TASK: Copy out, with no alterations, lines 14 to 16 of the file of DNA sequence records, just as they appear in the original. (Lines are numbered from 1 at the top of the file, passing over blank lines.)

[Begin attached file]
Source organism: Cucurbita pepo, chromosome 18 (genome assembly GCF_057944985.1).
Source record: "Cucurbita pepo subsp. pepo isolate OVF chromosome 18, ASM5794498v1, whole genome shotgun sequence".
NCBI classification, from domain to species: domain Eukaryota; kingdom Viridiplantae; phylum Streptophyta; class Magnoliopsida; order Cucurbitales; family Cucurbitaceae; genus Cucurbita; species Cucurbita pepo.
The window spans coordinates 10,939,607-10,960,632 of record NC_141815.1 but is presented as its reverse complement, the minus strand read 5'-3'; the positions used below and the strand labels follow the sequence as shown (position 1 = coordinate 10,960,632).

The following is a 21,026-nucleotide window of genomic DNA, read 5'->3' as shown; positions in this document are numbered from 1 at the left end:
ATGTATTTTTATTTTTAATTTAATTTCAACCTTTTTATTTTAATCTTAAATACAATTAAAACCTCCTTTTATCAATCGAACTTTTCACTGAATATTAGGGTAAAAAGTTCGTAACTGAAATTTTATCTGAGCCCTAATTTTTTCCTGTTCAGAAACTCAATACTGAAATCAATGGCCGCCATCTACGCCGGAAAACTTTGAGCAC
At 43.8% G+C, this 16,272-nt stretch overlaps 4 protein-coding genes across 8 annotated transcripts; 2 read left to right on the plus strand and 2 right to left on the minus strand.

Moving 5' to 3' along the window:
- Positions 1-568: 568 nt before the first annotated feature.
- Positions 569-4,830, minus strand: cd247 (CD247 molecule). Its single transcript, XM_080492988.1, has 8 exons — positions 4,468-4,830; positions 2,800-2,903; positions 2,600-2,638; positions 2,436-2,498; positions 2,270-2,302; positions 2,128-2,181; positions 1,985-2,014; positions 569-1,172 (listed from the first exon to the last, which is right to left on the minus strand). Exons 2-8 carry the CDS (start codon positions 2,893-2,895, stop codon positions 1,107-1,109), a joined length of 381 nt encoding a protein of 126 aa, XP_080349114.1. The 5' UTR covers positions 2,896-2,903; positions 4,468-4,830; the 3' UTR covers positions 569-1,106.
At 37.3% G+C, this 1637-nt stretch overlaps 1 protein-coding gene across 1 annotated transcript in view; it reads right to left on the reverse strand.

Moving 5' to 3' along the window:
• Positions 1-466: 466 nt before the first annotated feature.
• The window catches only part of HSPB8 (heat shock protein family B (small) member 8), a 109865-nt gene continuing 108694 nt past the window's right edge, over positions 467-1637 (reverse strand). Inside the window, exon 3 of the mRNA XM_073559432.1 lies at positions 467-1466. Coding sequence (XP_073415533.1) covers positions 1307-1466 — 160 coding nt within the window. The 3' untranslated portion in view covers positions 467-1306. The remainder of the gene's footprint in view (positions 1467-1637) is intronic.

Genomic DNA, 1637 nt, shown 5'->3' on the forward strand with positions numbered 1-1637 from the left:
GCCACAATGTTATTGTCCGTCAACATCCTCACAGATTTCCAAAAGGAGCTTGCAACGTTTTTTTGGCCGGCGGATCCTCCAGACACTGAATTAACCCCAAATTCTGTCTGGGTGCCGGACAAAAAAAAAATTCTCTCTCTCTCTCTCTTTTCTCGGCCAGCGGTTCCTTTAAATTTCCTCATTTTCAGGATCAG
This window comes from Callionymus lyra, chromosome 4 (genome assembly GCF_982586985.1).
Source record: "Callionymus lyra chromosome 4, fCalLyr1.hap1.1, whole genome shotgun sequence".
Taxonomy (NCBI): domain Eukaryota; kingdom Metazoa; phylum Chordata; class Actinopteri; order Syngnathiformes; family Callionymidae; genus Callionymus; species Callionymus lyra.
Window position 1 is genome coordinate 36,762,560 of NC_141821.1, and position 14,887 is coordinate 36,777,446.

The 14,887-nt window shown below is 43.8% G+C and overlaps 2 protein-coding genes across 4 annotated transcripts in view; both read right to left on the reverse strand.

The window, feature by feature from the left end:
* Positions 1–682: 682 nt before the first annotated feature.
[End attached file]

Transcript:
• The window catches only part of HSPB8 (heat shock protein family B (small) member 8), a 109865-nt gene continuing 108694 nt past the window's right edge, over positions 467-1637 (reverse strand). Inside the window, exon 3 of the mRNA XM_073559432.1 lies at positions 467-1466. Coding sequence (XP_073415533.1) covers positions 1307-1466 — 160 coding nt within the window. The 3' untranslated portion in view covers positions 467-1306. The remainder of the gene's footprint in view (positions 1467-1637) is intronic.

Genomic DNA, 1637 nt, shown 5'->3' on the forward strand with positions numbered 1-1637 from the left:
GCCACAATGTTATTGTCCGTCAACATCCTCACAGATTTCCAAAAGGAGCTTGCAACGTTTTTTTGGCCGGCGGATCCTCCAGACACTGAATTAACCCCAAATTCTGTCTGGGTGCCGGACAAAAAAAAAATTCTCTCTCTCTCTCTCTTTTCTCGGCCAGCGGTTCCTTTAAATTTCCTCATTTTCAGGATCAG